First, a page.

As the Winter Olympics conclude, residents of the host city and officials are full of enthusiasm over the experience of the past 17 days.
Sunday, the last day of the Winter Olympics, Utah governor Mike Leavitt said an unexpected theme has emerged at the games. "...And it is the power of human kindness," he said. "It is an emotion that is seen best expressed in the tens of thousands of volunteers and visitors from around the world who have come here."
Mr. Leavitt notes those Olympic volunteers include the head of a Utah company who drove a bus for the athletes and a computer engineer who cleaned their rooms.
One volunteer, Ken Kraus of Salt Lake City, admits he is biased. He works for the Utah state tourism office, but said the games have gone even better than he had expected. "I have to tell you, after two-and-a-half weeks, I'm actually very impressed and not a little amazed at how all the parts came together, the people who came here to visit, the athletes and coaches and teams and the crews who came here to work - the absence of any untoward experience in and around Salt Lake City, the cooperation of the weather," he said. "There were so many things that came together seamlessly, that I think we're going to come out of this thing with an excellent reputation."
It is hard to find anyone here who disagrees, even though there was a problem Saturday night, as riot police used rubber bullets to disperse an unruly crowd outside a beer garden. Twenty people were arrested. There was minor property damage, but no injuries.
Nevertheless, Salt Lake City resident John Bennett said the games caused none of the problems that people predicted, like traffic congestion. "It wasn't stressful like a lot of people from Salt Lake thought it would be, and it's just been very heartening to have it here," he said.
Shoba Tran of Sandy, Utah, said disputes over decisions in some Olympic events created a note of dissension, but she said disputes in sports are only to be expected. In the case of one of the protests, she is pleased that Canada could share the gold medal with Russia in pairs figure skating. "Not everyone is going to be happy with all the decisions made by the judges," she said. "But with the Canadian and Russian dispute, I think the judges came back and did the right thing by giving the Canadians the gold. And other than that, I think [the judges] are doing a good job."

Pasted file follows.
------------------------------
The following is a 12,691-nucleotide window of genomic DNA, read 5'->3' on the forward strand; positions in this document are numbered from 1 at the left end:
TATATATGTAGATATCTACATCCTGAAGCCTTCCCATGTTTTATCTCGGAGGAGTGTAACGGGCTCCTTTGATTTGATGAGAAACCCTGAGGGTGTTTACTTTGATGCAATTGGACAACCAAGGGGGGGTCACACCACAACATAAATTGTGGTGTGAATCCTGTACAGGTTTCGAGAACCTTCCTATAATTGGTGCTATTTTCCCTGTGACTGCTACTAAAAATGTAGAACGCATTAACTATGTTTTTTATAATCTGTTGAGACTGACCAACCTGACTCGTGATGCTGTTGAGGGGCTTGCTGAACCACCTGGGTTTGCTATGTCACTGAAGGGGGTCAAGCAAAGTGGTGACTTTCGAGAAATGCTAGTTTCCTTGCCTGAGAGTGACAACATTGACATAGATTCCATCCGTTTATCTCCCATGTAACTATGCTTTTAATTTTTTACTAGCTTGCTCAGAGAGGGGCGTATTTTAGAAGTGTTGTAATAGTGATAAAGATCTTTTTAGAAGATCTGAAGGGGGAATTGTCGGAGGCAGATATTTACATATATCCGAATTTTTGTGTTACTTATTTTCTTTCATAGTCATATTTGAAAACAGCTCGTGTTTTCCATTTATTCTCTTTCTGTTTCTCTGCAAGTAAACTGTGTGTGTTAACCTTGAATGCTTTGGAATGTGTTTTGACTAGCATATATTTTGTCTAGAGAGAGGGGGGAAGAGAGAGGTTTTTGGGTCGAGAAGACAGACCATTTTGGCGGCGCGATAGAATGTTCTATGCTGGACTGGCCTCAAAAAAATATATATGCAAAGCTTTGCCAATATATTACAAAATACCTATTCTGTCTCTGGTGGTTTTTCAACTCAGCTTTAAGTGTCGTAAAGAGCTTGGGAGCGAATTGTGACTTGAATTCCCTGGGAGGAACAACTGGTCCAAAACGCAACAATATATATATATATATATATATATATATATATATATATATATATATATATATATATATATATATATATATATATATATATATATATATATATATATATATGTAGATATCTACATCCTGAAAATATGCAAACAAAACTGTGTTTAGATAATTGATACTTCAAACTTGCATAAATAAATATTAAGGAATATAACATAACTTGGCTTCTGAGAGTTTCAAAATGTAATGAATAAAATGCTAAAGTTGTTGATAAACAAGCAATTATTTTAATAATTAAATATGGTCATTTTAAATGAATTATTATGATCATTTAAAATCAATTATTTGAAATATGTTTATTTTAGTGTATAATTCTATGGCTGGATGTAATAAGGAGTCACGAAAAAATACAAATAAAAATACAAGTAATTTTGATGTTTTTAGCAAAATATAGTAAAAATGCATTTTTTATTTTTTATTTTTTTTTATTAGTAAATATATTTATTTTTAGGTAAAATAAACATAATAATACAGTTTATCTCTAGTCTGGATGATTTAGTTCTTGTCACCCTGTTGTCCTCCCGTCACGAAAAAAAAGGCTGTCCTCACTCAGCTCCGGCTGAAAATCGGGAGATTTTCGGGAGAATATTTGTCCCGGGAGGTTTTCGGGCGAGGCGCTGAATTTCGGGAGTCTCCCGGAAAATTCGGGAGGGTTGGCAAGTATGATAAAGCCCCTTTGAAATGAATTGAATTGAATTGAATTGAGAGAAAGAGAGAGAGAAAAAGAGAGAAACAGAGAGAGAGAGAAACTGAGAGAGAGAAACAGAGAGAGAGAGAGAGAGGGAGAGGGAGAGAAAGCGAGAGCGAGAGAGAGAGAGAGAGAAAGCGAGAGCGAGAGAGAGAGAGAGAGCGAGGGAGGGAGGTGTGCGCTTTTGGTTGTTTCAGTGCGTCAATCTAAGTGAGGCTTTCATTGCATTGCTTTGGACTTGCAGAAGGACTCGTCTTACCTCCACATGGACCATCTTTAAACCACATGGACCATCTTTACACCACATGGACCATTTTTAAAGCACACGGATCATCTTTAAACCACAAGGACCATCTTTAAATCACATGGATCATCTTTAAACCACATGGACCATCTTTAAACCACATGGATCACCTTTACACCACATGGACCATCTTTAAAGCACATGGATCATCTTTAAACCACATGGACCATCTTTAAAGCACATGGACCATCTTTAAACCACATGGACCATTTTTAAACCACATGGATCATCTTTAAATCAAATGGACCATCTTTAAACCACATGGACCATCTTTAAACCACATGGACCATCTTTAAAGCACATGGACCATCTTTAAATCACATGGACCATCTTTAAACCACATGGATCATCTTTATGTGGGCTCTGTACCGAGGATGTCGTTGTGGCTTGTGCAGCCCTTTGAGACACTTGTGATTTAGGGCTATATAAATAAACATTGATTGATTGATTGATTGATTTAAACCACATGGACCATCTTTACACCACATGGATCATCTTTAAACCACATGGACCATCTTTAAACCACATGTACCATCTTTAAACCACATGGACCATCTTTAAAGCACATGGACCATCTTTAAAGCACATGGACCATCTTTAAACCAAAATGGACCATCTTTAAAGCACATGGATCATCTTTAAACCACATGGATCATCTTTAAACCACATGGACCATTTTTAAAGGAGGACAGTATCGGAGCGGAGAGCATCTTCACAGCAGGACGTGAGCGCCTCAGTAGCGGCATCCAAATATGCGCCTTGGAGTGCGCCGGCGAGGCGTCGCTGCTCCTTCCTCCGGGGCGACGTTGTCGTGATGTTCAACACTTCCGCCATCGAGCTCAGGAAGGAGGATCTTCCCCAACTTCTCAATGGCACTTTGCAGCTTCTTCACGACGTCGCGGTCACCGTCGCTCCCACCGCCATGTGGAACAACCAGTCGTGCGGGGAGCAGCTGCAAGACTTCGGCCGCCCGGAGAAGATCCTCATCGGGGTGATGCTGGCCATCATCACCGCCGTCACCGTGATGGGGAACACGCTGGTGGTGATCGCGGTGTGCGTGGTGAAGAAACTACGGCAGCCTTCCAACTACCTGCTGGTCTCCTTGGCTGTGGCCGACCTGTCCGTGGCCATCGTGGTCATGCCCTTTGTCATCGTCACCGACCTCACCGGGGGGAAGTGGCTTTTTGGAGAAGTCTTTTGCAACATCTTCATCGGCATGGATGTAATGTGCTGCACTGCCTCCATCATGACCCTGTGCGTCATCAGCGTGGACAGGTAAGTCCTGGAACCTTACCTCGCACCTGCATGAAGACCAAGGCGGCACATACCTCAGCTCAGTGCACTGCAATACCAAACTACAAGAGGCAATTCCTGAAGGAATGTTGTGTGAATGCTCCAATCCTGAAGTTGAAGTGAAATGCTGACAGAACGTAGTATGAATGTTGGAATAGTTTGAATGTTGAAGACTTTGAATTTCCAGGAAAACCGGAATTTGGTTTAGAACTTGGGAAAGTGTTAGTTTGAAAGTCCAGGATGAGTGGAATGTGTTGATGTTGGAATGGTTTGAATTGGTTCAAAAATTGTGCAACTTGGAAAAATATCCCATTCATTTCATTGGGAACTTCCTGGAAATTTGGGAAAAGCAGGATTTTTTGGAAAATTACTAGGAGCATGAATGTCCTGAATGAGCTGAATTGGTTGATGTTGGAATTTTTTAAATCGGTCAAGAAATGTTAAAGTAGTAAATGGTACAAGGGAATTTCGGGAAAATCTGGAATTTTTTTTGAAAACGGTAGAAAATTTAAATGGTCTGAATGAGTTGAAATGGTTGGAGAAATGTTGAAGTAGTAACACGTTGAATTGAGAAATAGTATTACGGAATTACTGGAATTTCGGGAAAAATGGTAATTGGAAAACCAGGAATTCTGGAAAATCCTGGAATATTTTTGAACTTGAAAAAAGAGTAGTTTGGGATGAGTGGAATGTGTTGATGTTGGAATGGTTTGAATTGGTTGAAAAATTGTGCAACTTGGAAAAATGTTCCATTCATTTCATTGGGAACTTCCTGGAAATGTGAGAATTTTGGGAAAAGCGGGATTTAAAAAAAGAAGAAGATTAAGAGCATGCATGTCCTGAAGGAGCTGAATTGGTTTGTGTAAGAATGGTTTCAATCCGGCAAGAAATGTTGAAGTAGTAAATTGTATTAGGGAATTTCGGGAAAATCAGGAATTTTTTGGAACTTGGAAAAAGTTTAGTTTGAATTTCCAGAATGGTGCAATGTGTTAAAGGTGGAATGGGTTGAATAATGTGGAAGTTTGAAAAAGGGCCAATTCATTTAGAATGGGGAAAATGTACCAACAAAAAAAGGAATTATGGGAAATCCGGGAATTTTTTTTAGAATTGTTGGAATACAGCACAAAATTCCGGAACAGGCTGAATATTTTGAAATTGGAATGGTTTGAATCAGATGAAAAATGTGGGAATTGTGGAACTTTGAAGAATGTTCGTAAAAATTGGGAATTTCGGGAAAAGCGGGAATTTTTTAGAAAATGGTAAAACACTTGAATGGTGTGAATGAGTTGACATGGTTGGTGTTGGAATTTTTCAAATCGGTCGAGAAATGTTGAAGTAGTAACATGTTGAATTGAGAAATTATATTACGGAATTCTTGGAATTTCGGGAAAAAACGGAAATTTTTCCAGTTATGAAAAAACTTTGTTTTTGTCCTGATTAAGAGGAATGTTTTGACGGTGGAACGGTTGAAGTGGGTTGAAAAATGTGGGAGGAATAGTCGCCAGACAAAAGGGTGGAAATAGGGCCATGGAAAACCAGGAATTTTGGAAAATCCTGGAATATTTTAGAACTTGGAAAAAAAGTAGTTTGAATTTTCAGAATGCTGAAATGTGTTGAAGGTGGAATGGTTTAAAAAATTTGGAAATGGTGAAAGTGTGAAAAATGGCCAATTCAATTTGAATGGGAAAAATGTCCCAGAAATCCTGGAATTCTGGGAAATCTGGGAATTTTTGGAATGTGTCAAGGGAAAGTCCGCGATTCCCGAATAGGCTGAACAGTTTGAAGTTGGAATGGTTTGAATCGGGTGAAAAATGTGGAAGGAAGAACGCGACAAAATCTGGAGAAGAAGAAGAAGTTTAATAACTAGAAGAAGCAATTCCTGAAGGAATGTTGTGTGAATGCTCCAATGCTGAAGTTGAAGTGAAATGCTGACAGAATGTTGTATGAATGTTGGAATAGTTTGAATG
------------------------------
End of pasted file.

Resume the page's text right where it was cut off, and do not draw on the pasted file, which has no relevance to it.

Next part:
Utah Governor Mike Leavitt says he is pleased that the games went so well, just six months after the terror attacks in New York and Washington that took the lives of the citizens of some 80 countries. He said the flags of their countries are flying in Salt Lake City. "...They fly together as we collectively defy hatred in the name of peace," he said.
Former New York mayor Rudolph Giuliani was here for the end of the games, and said after the shock of the terror attacks of September 11, Salt Lake City has helped restore the American spirit. "..You've illustrated to the whole world that people can come to America, that they can be part of it, that we can all work together, that although there is evil and there is hatred and there is danger in the world, there's also a lot more strength in our being unified, and you've proved that in a very, very beautiful way," he said.
If you ask people on the streets of Salt Lake City, they will say the athletes, officials visitors and the Olympics itself deserve a gold medal themselves for the friendliness and spirited competition of the Games.